What is life? It is like asking what poetry is. We have innumerable answers. However varied may be your answers, you will all agree with the view that life is knotty, as we agree with the great Dr. Samuel Johnson who said of poetry thus: “If you ask me I don’t know. If you don’t ask me I know”. The affluent, the needy and the group that wanders between these two poles have one knot or another to untie in their everyday life. To some, the knot becomes easy to undo but to many it evolves itself into a Gordian knot, which needs the calibre of an Alexander the Great to cut. “Any intricate problem or task which is difficult or impossible to solve”, is known as the Gordian knot.
Gordian knot tells an interesting story connecting Gordius, a peasant and Emperor Alexander of Macedon. The King of Phrygia had died suddenly without any progeny to compensate his loss. The sad Phrygians were greatly disturbed. Chaos and confusion began to rule the kingdom. Gordius, a poor countryman, when busy tilling his small plot of land was surprised one day to see a royal eagle perch on the pole of his ox-cart. At first, he ignored its presence and continued with his work. But when the royal eagle stayed there the whole day, he was troubled. Without a moment’s hesitation, Gordius drove his cart towards the Phrygian Telmissus to consult the oracle as to what this sign from heaven might mean.
At the gate of the city, a young prophetess who saw the royal eagle still perched on the pole stopped Gordius and said: “The bird brings you luck. You are a very fortunate guy. Offer immediately proper sacrifices to Zeus, Father of Gods and men. And let me accompany you to make sure that you choose the correct sacrificial altar”. Overjoyed, Gordius replied: “Certainly yes, if you are prepared to marry me”. Both were on their way to Telmissus.
Meanwhile, the oracle at the public square of Telmissus announced: “Phrygians! Your troubles would be solved if you make king the first man approaching the temple of Zeus seated in an ox-cart”.
When Gordius entered the public square of Telmissus with his newly wedded wife in the ox-cart, the Phrygians in obedience to the command of the oracle unanimously acclaimed him king. This king and queen later became parents of the famous Midas of golden touch.
Gordius, in gratitude, dedicated his ox-cart to Zeus, together with its yoke, which he had knotted the pole in a cunning manner, so that no one could see where it began or where it ended. No sooner had Gordius tied his peculiar knot, the Phrygians heard the oracle declare: “Whoever discovered how to untie the knot would become the Lord of all Asia”. This was the celebrated ‘Gordian Knot’. Many tried to untie it, but all failed. The priests of Zeus guarded it for centuries until Alexander the Great of Macedon (356-323 B.C.) “for whom the whole world was not sufficient”, in his conquests, came to Phrygia. He heard about the oracle and tried his skill. He was in no way greater than the others who tried it earlier. Growing impatient, he drew his mighty sword and cut the knot in twain and exclaimed, “I have undone it.”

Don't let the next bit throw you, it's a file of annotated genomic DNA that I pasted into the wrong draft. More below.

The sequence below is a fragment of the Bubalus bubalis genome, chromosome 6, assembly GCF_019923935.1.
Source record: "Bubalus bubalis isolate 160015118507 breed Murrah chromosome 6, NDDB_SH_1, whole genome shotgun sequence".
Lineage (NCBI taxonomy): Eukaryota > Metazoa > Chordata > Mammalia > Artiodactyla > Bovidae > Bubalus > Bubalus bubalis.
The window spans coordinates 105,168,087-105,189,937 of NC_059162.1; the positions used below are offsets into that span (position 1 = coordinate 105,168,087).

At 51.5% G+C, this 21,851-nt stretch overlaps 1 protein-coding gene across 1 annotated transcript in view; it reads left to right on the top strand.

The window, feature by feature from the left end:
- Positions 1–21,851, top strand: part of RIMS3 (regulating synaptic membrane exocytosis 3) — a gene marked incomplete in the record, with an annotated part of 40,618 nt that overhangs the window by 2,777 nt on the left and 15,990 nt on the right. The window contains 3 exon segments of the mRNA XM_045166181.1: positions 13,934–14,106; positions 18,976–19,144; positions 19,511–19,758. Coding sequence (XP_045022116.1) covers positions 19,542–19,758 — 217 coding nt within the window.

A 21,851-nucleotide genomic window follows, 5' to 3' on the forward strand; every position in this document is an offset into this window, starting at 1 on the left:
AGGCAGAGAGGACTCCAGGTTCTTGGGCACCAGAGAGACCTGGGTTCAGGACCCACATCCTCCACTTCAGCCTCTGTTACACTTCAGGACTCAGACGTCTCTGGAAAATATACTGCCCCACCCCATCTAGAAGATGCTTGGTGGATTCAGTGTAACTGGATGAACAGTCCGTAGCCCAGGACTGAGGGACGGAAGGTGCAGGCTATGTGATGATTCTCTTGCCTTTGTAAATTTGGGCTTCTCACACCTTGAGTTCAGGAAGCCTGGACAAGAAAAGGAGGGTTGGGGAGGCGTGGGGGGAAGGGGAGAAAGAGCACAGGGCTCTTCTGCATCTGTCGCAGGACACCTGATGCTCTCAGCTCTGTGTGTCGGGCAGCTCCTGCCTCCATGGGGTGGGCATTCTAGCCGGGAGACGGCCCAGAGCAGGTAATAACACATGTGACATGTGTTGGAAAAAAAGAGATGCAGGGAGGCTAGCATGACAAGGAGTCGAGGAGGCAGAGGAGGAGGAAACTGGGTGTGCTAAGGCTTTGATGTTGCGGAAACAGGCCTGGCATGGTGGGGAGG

Plutarch (c.A.D. 46-c.120), the famous Greek biographer famed for the Parallel Lives and Arrian (c.A.D.95-175), a Greek Officer in the Roman army, remembered for his Anabasis of Alexander the Great in seven books narrating his campaigns and Indica, descriptive of India and Indian customs tell that entire Asia was under the sway of Alexander, though his epitaph reads: “Here this tomb suffices the man for whom the whole world was not sufficient.” The petulant action of the Emperor gave rise to the idiom ‘Cut the Gordian Knot’ which means “solve a complicated difficulty by quick and drastic action.”
A work from home wife was greatly surprised to see her jobless hubby look damn tired when she gave him his morning bed coffee. “What happened darling? You look unusually tired today. You didn’t have a proper night’s sleep?” The hubby looked askance at her and in a fear filled voice replied: “Oh, dear! I just dreamed that I had a job.” Today the world is in need of bold-spirited leaders like Alexander the Great and not the ones like the hubby whose very thought of going to work made him tired. Plutarch had said: “To do an evil act is base. To do a good one without incurring danger is common enough. But it is the part of a good man to do great and noble deeds though he risks everything in doing them.”
Books have been an immense source of joy and comfort for a lot of us during this time and if this lockdown period has taught us anything, it’s about valuing our time and how we choose to spend it.